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Art and Design

All girls receive lessons in Art and Design from Year 7 to Year 9. It is then an option at GCSE and again at A Level. Photography is also available at A Level.

Art and Design

In Year 7, the girls receive specialist teaching in textiles, painting and ceramics. In Year 8, print-making is added to the syllabus, and in Year 9, photography is included, in both digital and traditional black and white formats. Classes are small, and each discipline is taught in its own dedicated space within the Art Complex.

At GCSE, pupils follow the OCR course. The girls work in small groups, developing their skills, and recording their research and progress in their sketchbook. They experiment with the three main disciplines of painting, textiles and ceramics, before choosing one to pursue as part of a self-directed project.

At A Level, pupils follow the Edexcel course. This begins with a workshop in London, and the chance to work with an artist in person. Girls then experience a carousel of the four main disciplines, painting, textiles, ceramics and sculpture, before choosing their specialism. During the course they experiment and refine their technique, research different artists, and develop their own project work. There is a focus on independent work, and the girls document all their preparatory work in sketchbooks, before embarking on their final pieces.


Photography A Level follows the OCR course. It begins with the department’s trip to London, where the girls visit galleries and begin taking photographs as part of their project work. This is followed by studio workshops in digital and dark room techniques. The girls build on their understanding of photographic technologies and techniques, and then develop their own independent project.

Beyond the classroom

The girls are taken on regular trips to museums and galleries, and have the opportunity to work with practising artists, both here at school and on our annual residential trip, which this year went to Brighton. They also attend artists’ talks at Eton. Life drawing takes place at school once a fortnight for senior girls.

Pupils' work is exhibited around the school throughout the year, and the department also stages a major exhibition on Open Day. Girls enter their work for the Windsor School Festival and the Saatchi Art Prize. The girls also host pupils from St Francis Primary School for an art day once a year.


All the staff in the Classics Department are specialists in both Latin and Greek.


Latin is taught to all girls in Years 7 and 8. Most girls continue with Latin in Year 9, though some pursue a course in Classical Studies instead. Latin is then an option at both GCSE and A Level.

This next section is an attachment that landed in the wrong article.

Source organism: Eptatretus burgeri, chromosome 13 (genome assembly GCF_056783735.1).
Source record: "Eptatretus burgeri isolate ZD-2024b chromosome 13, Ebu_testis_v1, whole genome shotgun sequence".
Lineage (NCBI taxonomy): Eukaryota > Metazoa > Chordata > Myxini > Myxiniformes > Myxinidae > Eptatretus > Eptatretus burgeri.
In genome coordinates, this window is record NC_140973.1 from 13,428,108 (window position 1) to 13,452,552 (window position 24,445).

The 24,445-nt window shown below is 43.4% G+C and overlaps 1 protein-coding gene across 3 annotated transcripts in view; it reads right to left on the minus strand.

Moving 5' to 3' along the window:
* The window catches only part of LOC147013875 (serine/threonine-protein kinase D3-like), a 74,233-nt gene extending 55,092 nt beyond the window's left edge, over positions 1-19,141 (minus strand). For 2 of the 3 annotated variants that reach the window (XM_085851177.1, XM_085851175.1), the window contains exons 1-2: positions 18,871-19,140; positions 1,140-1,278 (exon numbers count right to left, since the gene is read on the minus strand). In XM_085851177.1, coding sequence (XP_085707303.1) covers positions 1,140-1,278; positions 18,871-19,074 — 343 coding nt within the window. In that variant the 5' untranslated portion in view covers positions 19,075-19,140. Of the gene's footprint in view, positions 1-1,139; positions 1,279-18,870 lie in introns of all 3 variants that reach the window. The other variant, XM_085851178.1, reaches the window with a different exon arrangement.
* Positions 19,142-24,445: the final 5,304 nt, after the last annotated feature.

In Years 7 to 9, pupils are introduced to the Latin language, and then begin to learn more complex language skills, including composition. They also learn about Roman life and history. They study the city of Pompeii and its eventual fate, and learn about life in Roman Britain and ancient Alexandria.

At GCSE, pupils follow the OCR course, which involves the study of authors such as Pliny, Tacitus, Cicero and Livy. They learn to appreciate Latin prose and verse literature in the original and develop a more sophisticated understanding of the accidence and syntax. They are then able to read continuous Latin prose with fluency and tackle simple English into Latin translation. The course includes trips to the British Museum, and to classics conferences at other schools.

At A Level, pupils follow the OCR course, which provides a blend of language and literature, including works by Ovid, Cicero, Virgil and Horace. They study Latin authors in depth and tackle both unseen verse and prose for translation and comprehension, as well as building on their composition skills. They also go on regular outings to places such as the Cambridge Cast Gallery, to university events and lectures, and to theatrical performances.

Classical Greek

Pupils are given a taster in Classical Greek in Year 8, and able pupils then begin a course in Classical Greek in Year 9. It is then an option for both GCSE and A Level.

At GCSE, pupils pursue the OCR course, studying authors such as Euripides, Herodotus, Homer and Xenophon. They learn to appreciate Greek prose and verse literature in the original and develop their understanding of syntax so that they are able to read with fluency. They also tackle simple English into Greek translation. They go on trips to the British Museum and classics conferences, and to performances of Greek tragedies at local and national theatres, including the annual Cambridge Greek Play.

At A Level, pupils pursue the OCR course, which includes the in-depth study of authors such as Plato, Sophocles, Aristophanes, and Thucydides. They tackle both verse and prose unseen for translation and comprehension, as well as building on their composition skills. There are regular outings to university events, lectures and performances, and there is also a Sixth Form Greek Club.

Classical Civilisation

Aspects of Greek and Roman civilisation are encountered as part of the Latin course in Years 7 to 9, and some Year 9 girls take a course in Classical Studies instead of Latin. Classical Civilisation is then available as a subject option for GCSE, if there is sufficient demand, and for A Level.